If your house and fields are worth more separately, divide them; if you want to leave a ring to your child now and grandchild later, split the ownership in a trust. The American law of property encourages owners to subdivide resources freely. Hidden within the law, however, is a boundary principle that limits the right to subdivide private property into wasteful fragments. While people often create wealth when they break up and recombine property in novel ways, owners may make mistakes, or their self-interest may clash with social welfare. Property law responds with diverse doctrines that prevent and abolish excessive ...


Law's Territory (A History Of Jurisdiction), Richard T. Ford Jan 1999

Law's Territory (A History Of Jurisdiction), Richard T. Ford

Michigan Law Review

Pop quiz: New York City. The United Kingdom. The East Bay Area Municipal Utilities District. Kwazulu, South Africa. The Cathedral of Notre Dame. The State of California. Vatican City. Switzerland. The American Embassy in the U.S.S.R. What do the foregoing items have in common? Answer: they are, or were, all territorial jurisdictions. A thesis of this Article is that territorial jurisdictions - the rigidly mapped territories within which formally defined legal powers are exercised by formally organized governmental institutions - are relatively new and intuitively surprising technological developments. New, because until the development of modern cartography, legal authority generally ...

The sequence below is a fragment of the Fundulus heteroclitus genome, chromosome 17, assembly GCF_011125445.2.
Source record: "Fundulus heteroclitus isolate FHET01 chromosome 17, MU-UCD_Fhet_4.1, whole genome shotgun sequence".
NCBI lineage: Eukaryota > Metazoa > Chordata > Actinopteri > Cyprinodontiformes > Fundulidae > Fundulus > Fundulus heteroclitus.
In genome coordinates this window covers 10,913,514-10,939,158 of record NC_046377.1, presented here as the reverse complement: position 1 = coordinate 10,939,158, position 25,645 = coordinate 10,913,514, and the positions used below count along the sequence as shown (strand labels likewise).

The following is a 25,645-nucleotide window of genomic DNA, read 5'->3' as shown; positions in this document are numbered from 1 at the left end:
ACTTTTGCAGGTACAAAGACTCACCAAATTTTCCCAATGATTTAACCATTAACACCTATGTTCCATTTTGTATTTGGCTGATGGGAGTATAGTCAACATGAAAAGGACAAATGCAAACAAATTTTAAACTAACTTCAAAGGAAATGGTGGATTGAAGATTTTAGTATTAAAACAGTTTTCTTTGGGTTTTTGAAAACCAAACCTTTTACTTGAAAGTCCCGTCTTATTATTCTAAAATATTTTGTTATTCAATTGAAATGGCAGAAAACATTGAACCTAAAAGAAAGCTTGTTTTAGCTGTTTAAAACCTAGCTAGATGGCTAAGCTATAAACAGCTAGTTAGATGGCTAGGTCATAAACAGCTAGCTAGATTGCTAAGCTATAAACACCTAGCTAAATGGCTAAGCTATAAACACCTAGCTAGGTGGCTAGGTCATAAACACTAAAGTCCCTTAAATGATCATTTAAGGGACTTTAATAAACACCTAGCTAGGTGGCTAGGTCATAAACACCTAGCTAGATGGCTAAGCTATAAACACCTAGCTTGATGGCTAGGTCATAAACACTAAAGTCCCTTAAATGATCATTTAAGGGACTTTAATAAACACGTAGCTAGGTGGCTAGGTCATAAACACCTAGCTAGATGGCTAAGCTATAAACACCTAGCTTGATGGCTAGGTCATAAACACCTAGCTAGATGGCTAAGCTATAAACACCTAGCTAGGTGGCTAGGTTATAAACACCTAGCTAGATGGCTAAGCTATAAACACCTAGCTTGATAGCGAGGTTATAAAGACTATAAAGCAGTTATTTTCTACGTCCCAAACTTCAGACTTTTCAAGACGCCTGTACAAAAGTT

Civics 2000: Process Constitutionalism At Yale, Daniel J. Hulsebosch Jan 1999

Civics 2000: Process Constitutionalism At Yale, Daniel J. Hulsebosch

Michigan Law Review

One or another form of historical fidelity has long been in the repetoire of constitutional interpretation, and during the last two decades conservative jurists have searched for the "original intent" of various clauses. Increasingly, however, it is liberal law professors who are turning to history to make sense of American constitutionalism. What they find there is not a document listing eternal rights or duties but rather a multidimensional structure of government, captured as much in practice as on paper, that has metamorphosed over time. It seems we have, in that familiar phrase, a living Constitution. But interest is shifting from ...


Caste, Class, And Equal Citizenship, William E. Forbath Jan 1999

Caste, Class, And Equal Citizenship, William E. Forbath

Michigan Law Review

There is a familiar egalitarian constitutional tradition and another we have largely forgotten. The familiar one springs from Brown v. Board of Education; its roots lie in the Reconstruction era. Court-centered and countermajoritarian, it takes aim at caste and racial subordination. The forgotten one also originated with Reconstruction, but it was a majoritarian tradition, addressing its arguments to lawmakers and citizens, not to courts. Aimed against harsh class inequalities, it centered on decent work and livelihoods, social provision, and a measure of economic independence and democracy. Borrowing a phrase from its Progressive Era proponents, I will call it the social ...